Every indictment for murder shall be deemed and adjudged sufficient and good in law which, in addition to setting forth the time and place, together with a plain statement, divested of all useless phraseology, of the manner in which the death of the deceased was caused, charges that the defendant did feloniously, wilfully and of his malice aforethought kill and murder the deceased.

S.C. Code Ann. § 17-19-30 (1985).

Moreover, this Court has held that an indictment for murder is sufficient “if the offense is stated with sufficient certainty and particularity to enable the court to know what judgment to pronounce, the defendant to know what he is called upon to answer, and if an acquittal or a conviction thereon may be pleaded as a bar to any subsequent prosecution.” Joseph v. State, 351 S.C. 551, 561, 571 S.E.2d 280, 285 (2002) (citing State v. Owens, 346 S.C. 637, 648, 552 S.E.2d 745, 751 (2001)).  In addition, the court must look at the indictment with a practical eye in view of the surrounding circumstances.  State v. Gunn, 313 S.C. 124, 130, 437 S.E.2d 75, 78 (1993).  Whether an indictment could be more certain or definite is irrelevant.  State v. Knuckles, 354 S.C. 626, 628, 583 S.E.2d 51, 51-52 (2003).

In the present case, the PCR judge ruled that the trial court lacked subject matter jurisdiction because the indictment did not allege the time and place of the victim’s death.  Accordingly, the PCR judge vacated Winns’s conviction.  In support of this ruling, the PCR court cited State v. Rector, 158 S.C. 212, 155 S.E. 383 (1930).  In that case, the Court held that the use of the words “then and there” sufficiently stated the time and place of death because those terms clearly referred back to the only date and place listed in the indictment.  Id. at 216, 155 S.E. at 387.      

In the case at hand, the indictment reads as follows:

That HERMAN WINNS did in Berkeley County on or about October 4, 1997 while at apartment #5 at Belangia Apartments in the town of St. Stephen, South Carolina, with malice aforethought, strike John Arthur Mouzon several times in the head with a metal object, said blows to the head being the proximate cause of the death of John Arthur Mouzon.  This action being in violation of §16-3-10, South Carolina Code of Law (1976), as amended.

We hold that the PCR court erred in finding the indictment defective.  Although the indictment did not state that Mouzon did “then and there” die, the only logical reading of the indictment is that on October 4, 1997, Winns hit Mouzon in the head several times, at the Belangia Apartments, and Mouzon died either at the time he was attacked or soon thereafter.  The indictment provides the time of death (October 4, 1997) and the place of death (the Belangia Apartments, St. Stephens, South Carolina).  Had the victim been found in a different location or on a different date, the indictment, as written, may have been insufficient.  But because Mouzon was found dead in his bed, on the same day and in the same place where Winns struck him, and because the indictment explained that the blows to the head were the “proximate cause of death,” we find that the indictment states the offense of murder with sufficient certainty and particularity such that Winns knew what he was being called upon to answer.[2]  Accordingly, the indictment was not defective. 


For the foregoing reasons, we REVERSE the PCR court’s ruling vacating Winns’s conviction, and hold that the indictment was sufficient to confer subject matter jurisdiction.

MOORE, WALLER and BURNETT, JJ., concur.  PLEICONES, J., dissenting in a separate opinion.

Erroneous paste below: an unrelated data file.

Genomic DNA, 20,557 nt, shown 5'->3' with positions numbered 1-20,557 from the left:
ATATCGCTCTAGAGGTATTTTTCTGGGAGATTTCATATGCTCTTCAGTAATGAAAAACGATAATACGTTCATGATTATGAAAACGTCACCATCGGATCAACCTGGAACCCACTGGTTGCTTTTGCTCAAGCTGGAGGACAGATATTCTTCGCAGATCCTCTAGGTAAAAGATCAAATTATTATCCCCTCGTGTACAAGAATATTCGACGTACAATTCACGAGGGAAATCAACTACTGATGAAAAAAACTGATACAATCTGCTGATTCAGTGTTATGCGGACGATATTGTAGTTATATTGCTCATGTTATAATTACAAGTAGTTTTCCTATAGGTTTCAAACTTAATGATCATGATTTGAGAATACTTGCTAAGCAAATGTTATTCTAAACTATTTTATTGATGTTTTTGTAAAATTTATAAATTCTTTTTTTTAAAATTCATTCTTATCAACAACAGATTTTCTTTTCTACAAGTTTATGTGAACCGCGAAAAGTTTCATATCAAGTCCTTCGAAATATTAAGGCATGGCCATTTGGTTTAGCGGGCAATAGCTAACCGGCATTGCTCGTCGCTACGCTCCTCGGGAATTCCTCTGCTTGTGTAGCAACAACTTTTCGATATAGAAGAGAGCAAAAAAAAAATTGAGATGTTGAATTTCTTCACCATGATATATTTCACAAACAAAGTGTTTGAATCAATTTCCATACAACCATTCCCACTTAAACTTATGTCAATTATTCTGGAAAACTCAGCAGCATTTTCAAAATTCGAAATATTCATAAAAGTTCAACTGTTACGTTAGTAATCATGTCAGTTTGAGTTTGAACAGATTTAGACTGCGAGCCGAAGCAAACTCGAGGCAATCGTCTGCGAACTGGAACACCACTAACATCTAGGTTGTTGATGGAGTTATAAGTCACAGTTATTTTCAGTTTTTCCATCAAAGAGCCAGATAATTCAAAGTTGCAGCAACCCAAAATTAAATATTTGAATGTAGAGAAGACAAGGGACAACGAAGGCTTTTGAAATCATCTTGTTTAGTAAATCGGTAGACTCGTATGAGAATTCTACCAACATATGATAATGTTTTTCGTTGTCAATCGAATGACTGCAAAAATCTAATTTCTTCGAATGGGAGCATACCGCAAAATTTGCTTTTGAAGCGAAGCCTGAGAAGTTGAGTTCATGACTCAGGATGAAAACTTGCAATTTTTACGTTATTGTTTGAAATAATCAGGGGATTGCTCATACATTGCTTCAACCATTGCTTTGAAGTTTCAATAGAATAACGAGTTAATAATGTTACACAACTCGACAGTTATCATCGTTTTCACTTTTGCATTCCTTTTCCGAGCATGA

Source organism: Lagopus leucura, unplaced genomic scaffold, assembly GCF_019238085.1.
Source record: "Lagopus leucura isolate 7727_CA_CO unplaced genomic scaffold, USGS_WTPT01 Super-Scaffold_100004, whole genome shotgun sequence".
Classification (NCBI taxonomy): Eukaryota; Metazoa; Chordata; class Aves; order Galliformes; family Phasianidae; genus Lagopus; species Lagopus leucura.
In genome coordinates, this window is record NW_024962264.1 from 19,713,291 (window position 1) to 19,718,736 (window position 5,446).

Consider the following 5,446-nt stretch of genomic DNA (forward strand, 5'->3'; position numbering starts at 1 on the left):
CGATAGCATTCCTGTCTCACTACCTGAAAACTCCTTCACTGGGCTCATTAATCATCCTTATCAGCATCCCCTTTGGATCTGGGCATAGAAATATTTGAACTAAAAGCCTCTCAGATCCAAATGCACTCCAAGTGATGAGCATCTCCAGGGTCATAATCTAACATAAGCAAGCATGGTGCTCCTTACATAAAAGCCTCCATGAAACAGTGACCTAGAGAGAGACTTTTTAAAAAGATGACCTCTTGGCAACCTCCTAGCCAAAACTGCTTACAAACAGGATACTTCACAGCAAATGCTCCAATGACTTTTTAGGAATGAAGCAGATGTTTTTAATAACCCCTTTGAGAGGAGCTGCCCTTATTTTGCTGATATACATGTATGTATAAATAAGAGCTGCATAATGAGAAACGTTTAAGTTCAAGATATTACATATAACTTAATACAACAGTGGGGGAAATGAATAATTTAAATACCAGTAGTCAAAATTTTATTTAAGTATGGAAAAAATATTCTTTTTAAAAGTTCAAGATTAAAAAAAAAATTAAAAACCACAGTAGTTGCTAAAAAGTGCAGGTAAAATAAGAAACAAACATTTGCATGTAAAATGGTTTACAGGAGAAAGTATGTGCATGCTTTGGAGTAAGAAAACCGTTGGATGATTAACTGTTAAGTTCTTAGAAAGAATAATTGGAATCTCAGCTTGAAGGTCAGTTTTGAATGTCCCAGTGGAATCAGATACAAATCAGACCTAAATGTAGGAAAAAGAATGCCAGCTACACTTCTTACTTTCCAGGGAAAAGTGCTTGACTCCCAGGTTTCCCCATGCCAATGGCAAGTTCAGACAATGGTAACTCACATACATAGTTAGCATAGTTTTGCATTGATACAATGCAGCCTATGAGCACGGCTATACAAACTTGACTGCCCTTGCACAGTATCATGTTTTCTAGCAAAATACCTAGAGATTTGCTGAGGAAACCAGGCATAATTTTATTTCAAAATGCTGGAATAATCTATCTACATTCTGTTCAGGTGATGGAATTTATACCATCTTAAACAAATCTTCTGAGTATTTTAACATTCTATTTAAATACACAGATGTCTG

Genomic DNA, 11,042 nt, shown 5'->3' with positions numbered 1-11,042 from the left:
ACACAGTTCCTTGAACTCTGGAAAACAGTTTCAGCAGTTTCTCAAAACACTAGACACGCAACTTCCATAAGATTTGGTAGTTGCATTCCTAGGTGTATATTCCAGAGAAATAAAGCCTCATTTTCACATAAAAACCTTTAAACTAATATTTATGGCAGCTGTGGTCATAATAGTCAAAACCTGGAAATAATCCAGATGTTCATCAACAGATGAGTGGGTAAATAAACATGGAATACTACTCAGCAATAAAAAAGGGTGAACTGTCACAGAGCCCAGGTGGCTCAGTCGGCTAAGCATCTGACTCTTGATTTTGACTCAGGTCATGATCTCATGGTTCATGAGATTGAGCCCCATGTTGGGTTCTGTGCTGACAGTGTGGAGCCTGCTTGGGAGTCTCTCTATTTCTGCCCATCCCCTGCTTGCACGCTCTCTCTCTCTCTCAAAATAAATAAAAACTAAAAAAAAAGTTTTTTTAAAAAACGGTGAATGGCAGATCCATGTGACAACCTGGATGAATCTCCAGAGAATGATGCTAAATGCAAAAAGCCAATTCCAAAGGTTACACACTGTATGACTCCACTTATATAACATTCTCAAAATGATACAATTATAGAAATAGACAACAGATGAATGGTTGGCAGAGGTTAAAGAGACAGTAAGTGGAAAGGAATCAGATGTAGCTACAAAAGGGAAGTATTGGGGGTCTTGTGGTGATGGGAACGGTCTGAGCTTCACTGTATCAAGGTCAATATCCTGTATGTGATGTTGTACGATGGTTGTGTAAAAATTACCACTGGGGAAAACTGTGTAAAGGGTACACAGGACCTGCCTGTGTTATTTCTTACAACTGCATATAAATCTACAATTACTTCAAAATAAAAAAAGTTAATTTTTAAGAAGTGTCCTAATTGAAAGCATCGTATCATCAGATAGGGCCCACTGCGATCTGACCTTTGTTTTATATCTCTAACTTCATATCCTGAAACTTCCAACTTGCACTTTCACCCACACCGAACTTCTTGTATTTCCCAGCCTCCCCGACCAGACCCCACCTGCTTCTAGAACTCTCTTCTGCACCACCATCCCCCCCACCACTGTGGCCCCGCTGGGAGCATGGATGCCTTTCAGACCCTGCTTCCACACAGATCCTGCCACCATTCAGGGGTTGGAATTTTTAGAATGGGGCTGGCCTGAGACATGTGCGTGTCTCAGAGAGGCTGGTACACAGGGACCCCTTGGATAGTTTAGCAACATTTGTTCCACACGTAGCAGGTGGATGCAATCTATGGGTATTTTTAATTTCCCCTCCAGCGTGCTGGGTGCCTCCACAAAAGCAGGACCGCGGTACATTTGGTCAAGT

JUSTICE PLEICONES:  I respectfully dissent.  In reviewing the sufficiency of an indictment, we look solely to the words used therein and not to the evidence adduced at trial.  Here, the post-conviction relief (PCR) judge, relying upon this Court’s long-established precedent, found the murder indictment invalid because it failed to sufficiently allege the time and place of the victim’s death as required by S.C. Code Ann. § 17-19-30 (1985).  I agree, and would therefore affirm.

The “time and place of death” requirement found in § 17-19-30 merely codifies the common law.  State v. Rector, 158 S.C. 212, 155 S.E. 385 (1930).  Where the indictment references the place and date of the assault, and alleges that the victim died “then and there,” this requirement has been satisfied.  Id.; see also State v. Platt, 154 S.C. 1, 151 S.E. 206 (1930); State v. Blakeney, 33 S.C. 111, 11 S.E. 637 (1890).  The present indictment alleges the time and place of the assault, but is silent on the time and place of the victim’s death.  As the Court said in State v. Rector:

The crime of murder is a composite one.  It includes the assault committed upon a person . . . and the resulting death from that assault.  The State must prove not only the assault and the death occurring from it, but the time of the assault and the time of the death, as time is recognized in the law.  In addition, the state [sic] must prove the place of the assault and the place of death.  These necessary elements of the crime of murder must not only be proved, before a person accused may be lawfully convicted, but they must be alleged in the indictment returned against the accused by the grand jury.  The provisions of the Constitution, recognizing and following the principles of the common law, require the indictment to contain allegations to those effects.

The PCR judge correctly vacated respondent-petitioner’s murder conviction, there being no valid indictment charging him with that offense.  In light of this, there is no need to address the allegations of ineffective assistance of counsel.

[1] The iron was the type heated by a stove and used for ironing clothes.

[2] We note that our decision in this case is consistent with the recently published opinion of State v. Gentry, Op. No. 25949 (S.C. Sup. Ct. filed March 7, 2005), which explains that indictments are notice documents, not documents required to confer subject matter jurisdiction.  See S.C. Const. art. V, § 11 (providing that circuit courts are “general trial court[s] with original jurisdiction in civil and criminal cases, except those cases in which exclusive jurisdiction shall be given to inferior courts, and shall have such appellate jurisdiction as provided by law”).